One of the best classes I went to while at LDStorymakers Conference 2013 was Annette Lyon's Master Class on Grammar. I kid you not, her advice made THE GAME PLAN so much better. For instance, one thing she suggested was to take a mid-level look at your novel and check scene by scene by 1) Coming up with a one-sentence description of the scene (If you can't do that, too much is happening), 2) Asking if there's action in the scene, and 3) identifying the conflict. By doing number three for every scene, I came to realize that the conflict in a majority of the scenes was the same, and I ended up adding a major sub-plot and nearly 22k words.
Annette just published the 2nd edition of her grammar guide and put the word out there on Twitter that she was looking for reviewers. Guess who's hand shot into the air? Yep, mine. (Figuritively and literally--and you will understand the difference after you've read it too.)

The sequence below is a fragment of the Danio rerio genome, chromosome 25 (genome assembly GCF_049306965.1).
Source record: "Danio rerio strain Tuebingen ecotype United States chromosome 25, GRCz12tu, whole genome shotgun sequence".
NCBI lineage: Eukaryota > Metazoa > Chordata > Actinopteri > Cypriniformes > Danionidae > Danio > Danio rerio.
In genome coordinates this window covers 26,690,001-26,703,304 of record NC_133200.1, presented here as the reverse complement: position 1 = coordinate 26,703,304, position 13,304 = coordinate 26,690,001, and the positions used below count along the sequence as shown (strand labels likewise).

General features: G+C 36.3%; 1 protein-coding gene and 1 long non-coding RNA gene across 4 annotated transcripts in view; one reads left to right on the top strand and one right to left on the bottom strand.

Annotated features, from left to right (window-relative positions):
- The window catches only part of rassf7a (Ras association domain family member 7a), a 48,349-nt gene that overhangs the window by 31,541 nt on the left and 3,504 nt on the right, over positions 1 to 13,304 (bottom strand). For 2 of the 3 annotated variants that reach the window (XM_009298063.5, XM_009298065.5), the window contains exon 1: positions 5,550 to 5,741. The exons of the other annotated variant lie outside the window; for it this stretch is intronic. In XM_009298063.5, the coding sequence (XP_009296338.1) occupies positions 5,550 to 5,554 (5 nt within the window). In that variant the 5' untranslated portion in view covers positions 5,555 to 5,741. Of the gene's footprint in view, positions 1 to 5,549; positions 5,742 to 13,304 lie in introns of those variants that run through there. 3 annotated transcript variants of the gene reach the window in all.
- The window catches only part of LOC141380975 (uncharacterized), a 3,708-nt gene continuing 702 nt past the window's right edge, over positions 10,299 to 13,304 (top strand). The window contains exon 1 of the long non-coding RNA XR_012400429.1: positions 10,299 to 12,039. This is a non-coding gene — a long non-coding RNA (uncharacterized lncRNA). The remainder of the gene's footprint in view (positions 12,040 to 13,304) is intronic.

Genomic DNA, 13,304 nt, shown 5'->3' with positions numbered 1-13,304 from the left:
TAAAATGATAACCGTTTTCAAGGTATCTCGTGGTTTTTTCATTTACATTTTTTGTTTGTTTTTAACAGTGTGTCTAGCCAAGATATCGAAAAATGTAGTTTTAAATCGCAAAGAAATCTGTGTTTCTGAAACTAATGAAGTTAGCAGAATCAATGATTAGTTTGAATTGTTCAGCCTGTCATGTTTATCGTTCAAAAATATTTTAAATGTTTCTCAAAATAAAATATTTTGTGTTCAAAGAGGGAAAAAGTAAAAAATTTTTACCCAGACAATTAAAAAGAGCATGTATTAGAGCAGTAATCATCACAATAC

Audience: Adult (Fiction Writers)
Genre: Writing, Writing Advice, Grammar
Length: 158 pgs.
Rating: ***** (Really Liked It)
Review: The book was everything I expected it to be. Although I did already know many of the rules in the guide, it did exactly as it claimed to: presented them in an understandable way for the average person. I even learned a few things! Annette also presents it in a fun way as well, making a stuffy grammar book lighthearted. It's a quick read, and thanks to the sections, you can use it as a quick-reference guide while writing. I know I'll be using it to double check things I'm not sure about. My favorite advice from the book about why grammar and style are important? "You want the writing to be invisible and your ideas to take center stage." So. True. I think I could write a whole blog post on why that's important. I think I probably already have. The best thing is, this book is only $3.99 for Kindle. You now have no excuse not to go out and buy it.
Source: I was given a copy of this book by the author in exchange for my honest review.
Follow Annette Lyon's blog for more advice on writing and grammar
Buy There, Their, They're: A No-Tears Guide on Amazon.